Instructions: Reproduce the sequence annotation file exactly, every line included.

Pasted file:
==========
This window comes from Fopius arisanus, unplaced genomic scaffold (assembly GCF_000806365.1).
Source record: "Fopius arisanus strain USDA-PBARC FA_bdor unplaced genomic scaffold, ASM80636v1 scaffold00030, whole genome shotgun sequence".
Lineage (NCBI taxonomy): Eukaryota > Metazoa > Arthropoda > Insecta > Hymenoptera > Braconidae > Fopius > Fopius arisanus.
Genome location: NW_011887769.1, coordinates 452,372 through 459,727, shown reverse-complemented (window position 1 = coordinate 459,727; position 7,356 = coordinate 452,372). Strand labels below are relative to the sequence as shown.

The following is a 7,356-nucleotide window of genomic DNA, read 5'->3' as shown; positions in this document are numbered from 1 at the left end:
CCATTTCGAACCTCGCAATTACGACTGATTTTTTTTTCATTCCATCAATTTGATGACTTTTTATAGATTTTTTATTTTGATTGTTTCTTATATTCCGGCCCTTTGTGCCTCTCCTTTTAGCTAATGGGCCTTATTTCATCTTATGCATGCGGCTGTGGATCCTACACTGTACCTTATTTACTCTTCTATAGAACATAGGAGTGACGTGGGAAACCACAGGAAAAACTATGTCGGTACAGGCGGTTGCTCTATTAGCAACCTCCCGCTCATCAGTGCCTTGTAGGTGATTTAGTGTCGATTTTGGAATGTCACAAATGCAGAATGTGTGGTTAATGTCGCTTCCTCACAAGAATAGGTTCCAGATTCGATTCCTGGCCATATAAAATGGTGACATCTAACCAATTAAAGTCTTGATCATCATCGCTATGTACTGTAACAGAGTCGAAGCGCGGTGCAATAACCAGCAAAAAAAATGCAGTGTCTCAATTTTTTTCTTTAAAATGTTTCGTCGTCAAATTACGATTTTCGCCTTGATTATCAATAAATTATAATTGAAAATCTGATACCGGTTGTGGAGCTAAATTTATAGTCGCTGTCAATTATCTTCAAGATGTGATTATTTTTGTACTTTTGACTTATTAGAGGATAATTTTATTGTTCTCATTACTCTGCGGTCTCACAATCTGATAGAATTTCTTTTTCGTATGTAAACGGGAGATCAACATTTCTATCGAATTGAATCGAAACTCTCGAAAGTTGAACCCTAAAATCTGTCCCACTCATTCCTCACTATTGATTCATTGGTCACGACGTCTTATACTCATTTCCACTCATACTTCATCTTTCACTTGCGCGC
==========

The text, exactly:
This window comes from Fopius arisanus, unplaced genomic scaffold (assembly GCF_000806365.1).
Source record: "Fopius arisanus strain USDA-PBARC FA_bdor unplaced genomic scaffold, ASM80636v1 scaffold00030, whole genome shotgun sequence".
Lineage (NCBI taxonomy): Eukaryota > Metazoa > Arthropoda > Insecta > Hymenoptera > Braconidae > Fopius > Fopius arisanus.
Genome location: NW_011887769.1, coordinates 452,372 through 459,727, shown reverse-complemented (window position 1 = coordinate 459,727; position 7,356 = coordinate 452,372). Strand labels below are relative to the sequence as shown.

The following is a 7,356-nucleotide window of genomic DNA, read 5'->3' as shown; positions in this document are numbered from 1 at the left end:
CCATTTCGAACCTCGCAATTACGACTGATTTTTTTTTCATTCCATCAATTTGATGACTTTTTATAGATTTTTTATTTTGATTGTTTCTTATATTCCGGCCCTTTGTGCCTCTCCTTTTAGCTAATGGGCCTTATTTCATCTTATGCATGCGGCTGTGGATCCTACACTGTACCTTATTTACTCTTCTATAGAACATAGGAGTGACGTGGGAAACCACAGGAAAAACTATGTCGGTACAGGCGGTTGCTCTATTAGCAACCTCCCGCTCATCAGTGCCTTGTAGGTGATTTAGTGTCGATTTTGGAATGTCACAAATGCAGAATGTGTGGTTAATGTCGCTTCCTCACAAGAATAGGTTCCAGATTCGATTCCTGGCCATATAAAATGGTGACATCTAACCAATTAAAGTCTTGATCATCATCGCTATGTACTGTAACAGAGTCGAAGCGCGGTGCAATAACCAGCAAAAAAAATGCAGTGTCTCAATTTTTTTCTTTAAAATGTTTCGTCGTCAAATTACGATTTTCGCCTTGATTATCAATAAATTATAATTGAAAATCTGATACCGGTTGTGGAGCTAAATTTATAGTCGCTGTCAATTATCTTCAAGATGTGATTATTTTTGTACTTTTGACTTATTAGAGGATAATTTTATTGTTCTCATTACTCTGCGGTCTCACAATCTGATAGAATTTCTTTTTCGTATGTAAACGGGAGATCAACATTTCTATCGAATTGAATCGAAACTCTCGAAAGTTGAACCCTAAAATCTGTCCCACTCATTCCTCACTATTGATTCATTGGTCACGACGTCTTATACTCATTTCCACTCATACTTCATCTTTCACTTGCGCGC